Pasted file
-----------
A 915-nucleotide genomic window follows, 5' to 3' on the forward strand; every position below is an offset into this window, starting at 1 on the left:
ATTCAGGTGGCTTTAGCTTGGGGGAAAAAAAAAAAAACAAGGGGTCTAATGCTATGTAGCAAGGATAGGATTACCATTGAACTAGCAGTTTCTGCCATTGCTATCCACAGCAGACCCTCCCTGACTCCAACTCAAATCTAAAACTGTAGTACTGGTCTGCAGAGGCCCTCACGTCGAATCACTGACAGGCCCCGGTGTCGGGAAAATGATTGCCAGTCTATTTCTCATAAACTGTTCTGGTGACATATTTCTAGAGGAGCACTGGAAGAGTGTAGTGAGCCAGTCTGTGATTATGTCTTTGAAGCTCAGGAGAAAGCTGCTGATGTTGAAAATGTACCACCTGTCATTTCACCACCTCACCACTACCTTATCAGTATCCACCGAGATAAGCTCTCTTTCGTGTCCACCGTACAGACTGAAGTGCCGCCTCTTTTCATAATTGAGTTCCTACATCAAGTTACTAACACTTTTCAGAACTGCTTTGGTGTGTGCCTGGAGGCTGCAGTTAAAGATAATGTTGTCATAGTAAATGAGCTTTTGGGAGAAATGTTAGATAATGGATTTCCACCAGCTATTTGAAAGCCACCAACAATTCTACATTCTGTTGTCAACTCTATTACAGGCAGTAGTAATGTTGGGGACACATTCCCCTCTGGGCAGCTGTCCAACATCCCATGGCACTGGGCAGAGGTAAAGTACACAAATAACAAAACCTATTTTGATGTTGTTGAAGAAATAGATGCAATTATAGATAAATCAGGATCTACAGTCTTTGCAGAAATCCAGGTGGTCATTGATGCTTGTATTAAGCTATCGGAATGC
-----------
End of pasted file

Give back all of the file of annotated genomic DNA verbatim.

A 915-nucleotide genomic window follows, 5' to 3' on the forward strand; every position below is an offset into this window, starting at 1 on the left:
ATTCAGGTGGCTTTAGCTTGGGGGAAAAAAAAAAAAACAAGGGGTCTAATGCTATGTAGCAAGGATAGGATTACCATTGAACTAGCAGTTTCTGCCATTGCTATCCACAGCAGACCCTCCCTGACTCCAACTCAAATCTAAAACTGTAGTACTGGTCTGCAGAGGCCCTCACGTCGAATCACTGACAGGCCCCGGTGTCGGGAAAATGATTGCCAGTCTATTTCTCATAAACTGTTCTGGTGACATATTTCTAGAGGAGCACTGGAAGAGTGTAGTGAGCCAGTCTGTGATTATGTCTTTGAAGCTCAGGAGAAAGCTGCTGATGTTGAAAATGTACCACCTGTCATTTCACCACCTCACCACTACCTTATCAGTATCCACCGAGATAAGCTCTCTTTCGTGTCCACCGTACAGACTGAAGTGCCGCCTCTTTTCATAATTGAGTTCCTACATCAAGTTACTAACACTTTTCAGAACTGCTTTGGTGTGTGCCTGGAGGCTGCAGTTAAAGATAATGTTGTCATAGTAAATGAGCTTTTGGGAGAAATGTTAGATAATGGATTTCCACCAGCTATTTGAAAGCCACCAACAATTCTACATTCTGTTGTCAACTCTATTACAGGCAGTAGTAATGTTGGGGACACATTCCCCTCTGGGCAGCTGTCCAACATCCCATGGCACTGGGCAGAGGTAAAGTACACAAATAACAAAACCTATTTTGATGTTGTTGAAGAAATAGATGCAATTATAGATAAATCAGGATCTACAGTCTTTGCAGAAATCCAGGTGGTCATTGATGCTTGTATTAAGCTATCGGAATGC